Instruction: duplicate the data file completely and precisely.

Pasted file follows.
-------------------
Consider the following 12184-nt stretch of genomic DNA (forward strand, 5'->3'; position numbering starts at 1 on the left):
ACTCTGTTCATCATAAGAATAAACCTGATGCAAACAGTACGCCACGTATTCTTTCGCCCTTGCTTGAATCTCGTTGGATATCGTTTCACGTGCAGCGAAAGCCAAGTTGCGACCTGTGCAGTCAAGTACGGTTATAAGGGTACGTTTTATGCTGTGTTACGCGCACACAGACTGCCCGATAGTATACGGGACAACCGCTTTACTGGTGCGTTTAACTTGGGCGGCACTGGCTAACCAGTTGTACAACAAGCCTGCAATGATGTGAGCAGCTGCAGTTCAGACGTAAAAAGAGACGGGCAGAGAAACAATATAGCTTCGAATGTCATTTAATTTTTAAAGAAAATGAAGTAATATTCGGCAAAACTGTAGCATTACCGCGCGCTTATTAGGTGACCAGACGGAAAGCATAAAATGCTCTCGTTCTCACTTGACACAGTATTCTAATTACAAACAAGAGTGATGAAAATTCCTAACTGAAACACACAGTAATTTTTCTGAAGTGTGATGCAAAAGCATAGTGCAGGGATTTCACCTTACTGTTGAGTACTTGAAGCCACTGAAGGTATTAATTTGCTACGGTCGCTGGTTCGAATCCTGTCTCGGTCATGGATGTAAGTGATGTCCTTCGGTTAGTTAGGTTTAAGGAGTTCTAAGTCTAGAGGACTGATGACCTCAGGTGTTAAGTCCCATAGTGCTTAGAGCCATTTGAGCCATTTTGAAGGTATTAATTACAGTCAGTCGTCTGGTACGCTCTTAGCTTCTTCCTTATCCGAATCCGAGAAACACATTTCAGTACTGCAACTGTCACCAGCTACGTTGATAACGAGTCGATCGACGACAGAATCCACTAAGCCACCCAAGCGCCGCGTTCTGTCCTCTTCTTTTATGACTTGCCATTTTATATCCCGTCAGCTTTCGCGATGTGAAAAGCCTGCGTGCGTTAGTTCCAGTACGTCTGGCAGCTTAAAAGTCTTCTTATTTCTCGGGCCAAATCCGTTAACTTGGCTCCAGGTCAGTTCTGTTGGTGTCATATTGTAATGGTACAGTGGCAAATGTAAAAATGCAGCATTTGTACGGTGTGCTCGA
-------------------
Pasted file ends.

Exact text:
Consider the following 12184-nt stretch of genomic DNA (forward strand, 5'->3'; position numbering starts at 1 on the left):
ACTCTGTTCATCATAAGAATAAACCTGATGCAAACAGTACGCCACGTATTCTTTCGCCCTTGCTTGAATCTCGTTGGATATCGTTTCACGTGCAGCGAAAGCCAAGTTGCGACCTGTGCAGTCAAGTACGGTTATAAGGGTACGTTTTATGCTGTGTTACGCGCACACAGACTGCCCGATAGTATACGGGACAACCGCTTTACTGGTGCGTTTAACTTGGGCGGCACTGGCTAACCAGTTGTACAACAAGCCTGCAATGATGTGAGCAGCTGCAGTTCAGACGTAAAAAGAGACGGGCAGAGAAACAATATAGCTTCGAATGTCATTTAATTTTTAAAGAAAATGAAGTAATATTCGGCAAAACTGTAGCATTACCGCGCGCTTATTAGGTGACCAGACGGAAAGCATAAAATGCTCTCGTTCTCACTTGACACAGTATTCTAATTACAAACAAGAGTGATGAAAATTCCTAACTGAAACACACAGTAATTTTTCTGAAGTGTGATGCAAAAGCATAGTGCAGGGATTTCACCTTACTGTTGAGTACTTGAAGCCACTGAAGGTATTAATTTGCTACGGTCGCTGGTTCGAATCCTGTCTCGGTCATGGATGTAAGTGATGTCCTTCGGTTAGTTAGGTTTAAGGAGTTCTAAGTCTAGAGGACTGATGACCTCAGGTGTTAAGTCCCATAGTGCTTAGAGCCATTTGAGCCATTTTGAAGGTATTAATTACAGTCAGTCGTCTGGTACGCTCTTAGCTTCTTCCTTATCCGAATCCGAGAAACACATTTCAGTACTGCAACTGTCACCAGCTACGTTGATAACGAGTCGATCGACGACAGAATCCACTAAGCCACCCAAGCGCCGCGTTCTGTCCTCTTCTTTTATGACTTGCCATTTTATATCCCGTCAGCTTTCGCGATGTGAAAAGCCTGCGTGCGTTAGTTCCAGTACGTCTGGCAGCTTAAAAGTCTTCTTATTTCTCGGGCCAAATCCGTTAACTTGGCTCCAGGTCAGTTCTGTTGGTGTCATATTGTAATGGTACAGTGGCAAATGTAAAAATGCAGCATTTGTACGGTGTGCTCGA